Poultry weekly outlook: Bird flu epidemic spreads across Europe


Avian influenza outbreaks and consequences

Bird flu reported in Germany, the Netherlands

The H5N8 avian influenza virus was detected in a poultry farm in the northern state of Schleswig-Holstein, the country’s agriculture ministry said. The virus is spreading among the wild birds of the region. Earlier this year, Germany also detected H5N8 avian influenza at a poultry farm in the northern state of Lower Saxony.

Meanwhile, the Amsterdam Ministry of Agriculture has culled 200,000 chickens after highly pathogenic avian flu was detected on a farm in the eastern city of Puifijk. Amsterdam reported another case at a poultry farm last week. Britain also culled poultry after bird flu cases.

The Netherlands is Europe’s largest exporter of chicken meat and eggs, with $ 1.5 billion in fresh chicken exports in 2019. The United States shipped $ 566 million in fresh poultry in 2019, with Germany shipping $ 436.2 million, according to “The World Factbook. “

South Korea bans poultry imports from England

Bird flu was detected on Monday at a commercial broiler farm in Cheshire, England, marking the country’s second outbreak this week. The Cheshire outbreak involved the highly pathogenic H5N8 strain of avian influenza, while the other outbreak in Kent involved a different strain of the virus.

South Korea responded by banning imports of poultry products from the region. In recent weeks, the UK has increased the threat level of avian flu from low to medium after the virus was detected in two swans in the Netherlands.

Latest updates from the US poultry market

US broiler market overview

This week the USDA reported that broiler / fryer prices in the United States are generally steady and consistent across all sizes. Offerings of all sizes are mostly moderate for current business needs. Demand for retail and restaurant services is light to moderate for month-end deals. Processing programs are normal or reduced. Floor supplies are sufficient. Market activity is slow to moderate.

In the structure of the parties, prices tend to stabilize for the wings and the rest of the parties are mostly stable. Bone-in wing and breast offerings are light to moderate with jumbo sized wings in the best balance. The dark meat elements, offerings and balance of parts are moderate. Market activity for the parties is slow to moderate. In production areas, live stock is moderate to heavy. Weights are mixed, but reported as mostly desirable.

Highlights of retail chicken in the US

The USDA reports that US chicken retail summary data this week shows a decrease in the feature rate and activity index, but purchase incentives have made slight gains. All whole bird items are readily available, and bagged roasters offer reduced prices for buyers.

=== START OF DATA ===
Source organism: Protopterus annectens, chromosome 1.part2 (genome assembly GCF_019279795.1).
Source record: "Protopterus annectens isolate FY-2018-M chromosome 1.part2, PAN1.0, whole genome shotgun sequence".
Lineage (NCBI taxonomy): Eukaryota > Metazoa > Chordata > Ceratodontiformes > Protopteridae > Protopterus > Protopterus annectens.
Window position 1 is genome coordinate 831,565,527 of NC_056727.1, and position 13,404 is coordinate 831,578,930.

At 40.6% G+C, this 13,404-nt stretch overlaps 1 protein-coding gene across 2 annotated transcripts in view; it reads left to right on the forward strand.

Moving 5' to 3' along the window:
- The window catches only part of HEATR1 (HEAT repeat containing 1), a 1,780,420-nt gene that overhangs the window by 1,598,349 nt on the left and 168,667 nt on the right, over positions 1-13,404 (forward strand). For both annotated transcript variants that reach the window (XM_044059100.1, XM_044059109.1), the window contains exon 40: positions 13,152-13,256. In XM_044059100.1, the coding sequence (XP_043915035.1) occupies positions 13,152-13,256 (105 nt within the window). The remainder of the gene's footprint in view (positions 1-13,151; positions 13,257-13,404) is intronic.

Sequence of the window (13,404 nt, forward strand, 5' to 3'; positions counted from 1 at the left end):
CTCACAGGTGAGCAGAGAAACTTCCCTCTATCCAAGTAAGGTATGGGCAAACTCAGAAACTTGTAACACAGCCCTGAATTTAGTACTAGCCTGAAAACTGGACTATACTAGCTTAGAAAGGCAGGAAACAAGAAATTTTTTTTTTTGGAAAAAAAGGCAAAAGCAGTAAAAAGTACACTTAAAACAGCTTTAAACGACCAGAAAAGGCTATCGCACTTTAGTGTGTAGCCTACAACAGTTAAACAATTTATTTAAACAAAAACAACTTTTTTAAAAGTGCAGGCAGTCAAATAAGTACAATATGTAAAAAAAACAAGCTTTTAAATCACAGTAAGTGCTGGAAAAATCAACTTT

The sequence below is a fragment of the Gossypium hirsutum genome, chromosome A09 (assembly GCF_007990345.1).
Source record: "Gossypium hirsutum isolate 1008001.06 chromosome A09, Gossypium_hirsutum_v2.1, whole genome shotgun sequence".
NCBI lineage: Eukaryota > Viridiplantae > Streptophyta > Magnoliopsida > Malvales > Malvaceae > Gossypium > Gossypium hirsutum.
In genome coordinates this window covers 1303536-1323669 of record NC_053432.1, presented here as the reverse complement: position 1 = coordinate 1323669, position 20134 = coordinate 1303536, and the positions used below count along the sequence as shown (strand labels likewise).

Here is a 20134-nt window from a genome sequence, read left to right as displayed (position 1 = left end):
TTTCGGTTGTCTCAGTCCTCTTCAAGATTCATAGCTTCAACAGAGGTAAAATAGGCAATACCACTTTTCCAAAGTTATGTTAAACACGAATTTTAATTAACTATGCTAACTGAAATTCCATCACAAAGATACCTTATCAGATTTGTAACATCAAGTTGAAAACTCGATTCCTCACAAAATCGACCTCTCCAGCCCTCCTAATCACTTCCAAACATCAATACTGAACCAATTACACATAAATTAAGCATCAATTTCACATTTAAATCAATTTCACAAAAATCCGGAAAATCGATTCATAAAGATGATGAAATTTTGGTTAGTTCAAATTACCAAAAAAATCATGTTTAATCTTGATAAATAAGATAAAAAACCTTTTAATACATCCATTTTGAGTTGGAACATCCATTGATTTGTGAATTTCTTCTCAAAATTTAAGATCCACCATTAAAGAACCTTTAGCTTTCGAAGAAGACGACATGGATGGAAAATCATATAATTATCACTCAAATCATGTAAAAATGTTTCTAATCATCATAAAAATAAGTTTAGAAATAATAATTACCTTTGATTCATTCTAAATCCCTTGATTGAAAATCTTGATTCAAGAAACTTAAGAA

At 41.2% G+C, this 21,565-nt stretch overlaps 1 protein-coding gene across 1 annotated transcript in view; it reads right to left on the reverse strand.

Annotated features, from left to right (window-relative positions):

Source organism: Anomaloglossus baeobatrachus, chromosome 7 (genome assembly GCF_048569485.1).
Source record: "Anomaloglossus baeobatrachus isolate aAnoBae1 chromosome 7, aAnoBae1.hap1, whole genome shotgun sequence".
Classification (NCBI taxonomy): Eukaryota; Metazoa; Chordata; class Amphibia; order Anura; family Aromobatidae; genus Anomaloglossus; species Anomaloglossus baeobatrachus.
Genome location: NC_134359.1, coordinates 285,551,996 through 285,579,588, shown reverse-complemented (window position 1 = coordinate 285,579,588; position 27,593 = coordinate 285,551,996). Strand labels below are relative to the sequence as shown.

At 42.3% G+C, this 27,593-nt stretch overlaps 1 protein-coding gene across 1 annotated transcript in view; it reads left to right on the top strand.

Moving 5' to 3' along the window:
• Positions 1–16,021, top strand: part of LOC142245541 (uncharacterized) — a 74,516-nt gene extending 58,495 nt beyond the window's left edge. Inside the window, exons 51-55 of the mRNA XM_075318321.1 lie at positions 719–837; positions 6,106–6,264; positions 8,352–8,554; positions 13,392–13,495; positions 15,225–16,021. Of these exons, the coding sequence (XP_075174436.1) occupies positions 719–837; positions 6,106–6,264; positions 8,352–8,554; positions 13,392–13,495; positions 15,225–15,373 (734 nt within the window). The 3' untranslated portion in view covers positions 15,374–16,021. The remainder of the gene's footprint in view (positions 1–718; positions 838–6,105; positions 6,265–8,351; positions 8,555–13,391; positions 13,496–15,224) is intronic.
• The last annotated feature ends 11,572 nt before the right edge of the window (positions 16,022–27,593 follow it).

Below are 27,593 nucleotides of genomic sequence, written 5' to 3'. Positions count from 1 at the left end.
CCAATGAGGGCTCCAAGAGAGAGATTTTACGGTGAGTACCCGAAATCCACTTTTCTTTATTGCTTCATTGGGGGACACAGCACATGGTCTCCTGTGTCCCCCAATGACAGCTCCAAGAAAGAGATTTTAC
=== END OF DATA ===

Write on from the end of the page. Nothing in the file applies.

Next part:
Overall, white part features aren’t as prevalent this week, but offerings are pushing to make their presence known. Prices for wings and regular package deals are on the rise. The dark meat section draws attention because of the objects filling the ad space; prices are not uniform. There isn’t too much action in the freezer aisle this week. Deli continues to take up most of the ad space as the 8-piece rotisserie and chicken options have the biggest impact. Most of the specialty and organic items are still available despite the reduced rates.

Global food market update

Highest global food prices since January

Global food prices rose for the fifth consecutive month in October, according to the Food and Agriculture Organization’s Food Price Index. The index climbed from 97.8 points in September (revised) to 100.9 points last month, the highest level since January, before the pandemic hit.

“The much higher prices of sugar, dairy, grains and vegetable oils were behind the latest increase in the FFPI, while the meat sub-index fell slightly for the second consecutive month,” FAO explained. The organization also lowered its global grain harvest forecast by 2.3 MMT to 762.7 MMT, just short of the 2016 record. FAO says the cut was driven by lower production expectations for Ukraine and Argentina. , where the dry climate reduced the prospects for returns.

Read Jim Wyckoff’s analysis of the US dairy industry The cattle site and see his updates on the global pork market on The pig site.

Source link